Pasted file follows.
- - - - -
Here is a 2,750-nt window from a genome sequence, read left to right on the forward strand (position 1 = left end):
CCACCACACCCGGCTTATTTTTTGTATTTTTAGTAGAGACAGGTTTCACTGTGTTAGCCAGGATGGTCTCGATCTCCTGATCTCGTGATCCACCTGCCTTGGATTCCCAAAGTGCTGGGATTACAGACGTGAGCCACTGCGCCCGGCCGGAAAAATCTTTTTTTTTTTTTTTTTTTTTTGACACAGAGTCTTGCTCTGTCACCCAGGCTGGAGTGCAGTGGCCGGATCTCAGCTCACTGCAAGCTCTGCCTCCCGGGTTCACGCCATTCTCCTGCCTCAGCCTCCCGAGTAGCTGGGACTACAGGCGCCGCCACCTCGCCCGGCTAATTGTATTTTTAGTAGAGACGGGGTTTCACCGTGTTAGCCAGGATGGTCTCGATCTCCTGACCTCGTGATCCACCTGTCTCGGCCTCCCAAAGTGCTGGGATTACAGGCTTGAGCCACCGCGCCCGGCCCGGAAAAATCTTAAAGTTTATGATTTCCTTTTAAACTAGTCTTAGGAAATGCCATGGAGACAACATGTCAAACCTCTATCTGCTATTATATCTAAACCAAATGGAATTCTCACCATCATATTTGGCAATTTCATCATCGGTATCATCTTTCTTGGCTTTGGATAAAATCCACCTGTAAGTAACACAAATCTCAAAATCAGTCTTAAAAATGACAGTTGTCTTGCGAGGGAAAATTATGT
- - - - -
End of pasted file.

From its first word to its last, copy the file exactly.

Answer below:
Here is a 2,750-nt window from a genome sequence, read left to right on the forward strand (position 1 = left end):
CCACCACACCCGGCTTATTTTTTGTATTTTTAGTAGAGACAGGTTTCACTGTGTTAGCCAGGATGGTCTCGATCTCCTGATCTCGTGATCCACCTGCCTTGGATTCCCAAAGTGCTGGGATTACAGACGTGAGCCACTGCGCCCGGCCGGAAAAATCTTTTTTTTTTTTTTTTTTTTTTGACACAGAGTCTTGCTCTGTCACCCAGGCTGGAGTGCAGTGGCCGGATCTCAGCTCACTGCAAGCTCTGCCTCCCGGGTTCACGCCATTCTCCTGCCTCAGCCTCCCGAGTAGCTGGGACTACAGGCGCCGCCACCTCGCCCGGCTAATTGTATTTTTAGTAGAGACGGGGTTTCACCGTGTTAGCCAGGATGGTCTCGATCTCCTGACCTCGTGATCCACCTGTCTCGGCCTCCCAAAGTGCTGGGATTACAGGCTTGAGCCACCGCGCCCGGCCCGGAAAAATCTTAAAGTTTATGATTTCCTTTTAAACTAGTCTTAGGAAATGCCATGGAGACAACATGTCAAACCTCTATCTGCTATTATATCTAAACCAAATGGAATTCTCACCATCATATTTGGCAATTTCATCATCGGTATCATCTTTCTTGGCTTTGGATAAAATCCACCTGTAAGTAACACAAATCTCAAAATCAGTCTTAAAAATGACAGTTGTCTTGCGAGGGAAAATTATGT